The New Hans Christian Andersen Museum: Inside out and Outside in

I went to the press conference about the revealing the plans for the new Hans Christian Andersen Museum to make an interview with Kengo Kuma. This was an opportunity not to be missed: one of the most significant Japanese figures in contemporary architecture speaking about the project he will design here in Odense. But I discovered a project as impressive as each and every part involved to make it possible: Kengo Kuma and the Associates, Event Communications, the Museum, the Commune. So I ended up talking to more people that I thought I would (including the mayor of Odense, who would have imagined this), gathering information and having an integrated experience challenging my imagination. Just like a visitor of the future museum.

After considering a little bit all the information I found out, I decided not to just to transcript the interviews I took, but to organize all data in a brief study case. I hope you will find at least as useful as I did these insights about how they will do it and inspire from what it could become a model of re-thinking and re-building museums to meet expectations of the new generations of visitors who are more avid of experiencing and experimenting than of just visiting.
I also hope that all this venture will be documented all along, from the first step till the inauguration in a documentary film. Just a thought that came to my mind while I was looking at the model that showed what the museum would look like when build and I could almost see it.
The background story promises an exciting and interesting development of the ultimate Andersen’s story: the never-ending journey through a total area of 5,600 sq. m, most of it underground, borderless and opened to the city.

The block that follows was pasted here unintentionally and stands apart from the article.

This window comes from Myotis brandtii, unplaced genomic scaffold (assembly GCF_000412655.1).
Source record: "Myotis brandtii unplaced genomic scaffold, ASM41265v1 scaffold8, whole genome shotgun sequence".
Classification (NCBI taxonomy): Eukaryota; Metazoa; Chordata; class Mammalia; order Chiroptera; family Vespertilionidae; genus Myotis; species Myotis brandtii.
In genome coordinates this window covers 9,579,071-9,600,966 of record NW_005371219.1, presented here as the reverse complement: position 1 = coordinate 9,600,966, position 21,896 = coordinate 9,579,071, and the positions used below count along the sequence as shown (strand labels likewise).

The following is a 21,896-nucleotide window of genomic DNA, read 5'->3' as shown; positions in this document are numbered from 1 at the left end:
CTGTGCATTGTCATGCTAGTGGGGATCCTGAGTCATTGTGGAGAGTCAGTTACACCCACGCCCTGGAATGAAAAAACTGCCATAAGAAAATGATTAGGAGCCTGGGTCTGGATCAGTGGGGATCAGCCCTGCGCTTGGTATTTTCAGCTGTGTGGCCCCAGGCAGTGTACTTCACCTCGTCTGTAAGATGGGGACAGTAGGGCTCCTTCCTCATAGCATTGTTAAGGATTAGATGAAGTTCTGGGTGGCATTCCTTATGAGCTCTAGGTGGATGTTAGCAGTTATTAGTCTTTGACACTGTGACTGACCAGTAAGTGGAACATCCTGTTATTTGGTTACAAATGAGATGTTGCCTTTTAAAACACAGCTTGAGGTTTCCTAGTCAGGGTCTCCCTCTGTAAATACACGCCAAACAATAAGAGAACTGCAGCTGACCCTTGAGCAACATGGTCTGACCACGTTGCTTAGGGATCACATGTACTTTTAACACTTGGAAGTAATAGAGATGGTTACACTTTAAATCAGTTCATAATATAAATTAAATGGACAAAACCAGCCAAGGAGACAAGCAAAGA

From idea to brief

Phaedra Corrigan (Architect‬) and Eithne Owens (‪Head of Content) from Event Communications‬ (UK) told me how it all started. “The way this project goes is not the typical way a project like this happens, usually architects come first with a proposal and then the designers. But the museum decided to have an ideas competition so they can understand better what they wanted and then the content competition in which our concept for the exhibition was chosen and became part of the brief for the architects. Part of their work was to design a building to make the exhibition concept possible”.

Kengo Kuma & Associates received quite a thick brief, a brief which was not quite a brief, but more of a story itself. “It came with a lot of expectations and ideas about the museum and Andersen himself. And also at the point, the Event Communications already developed the scenographic contents. So, we had many expectations and ideas about the inside of the museum, so we began to work up from inside out. Thus, this “inside out” and the inside in” design sequence and perspective is very unique and specific to Andersen museum”.

In other words, the architects had the challenge to build a building for an exhibition. How will they do it?

Inspiration and creation

The first thing they did was the research, the reading, the catching the essence of Andersen’s universe and then reflect it into the experience the museum will offer.
“As a boy, I liked Andersen’s story called Tinderbox. It is a story about the dynamic of life, and I felt he himself design the story as a space” said Kuma.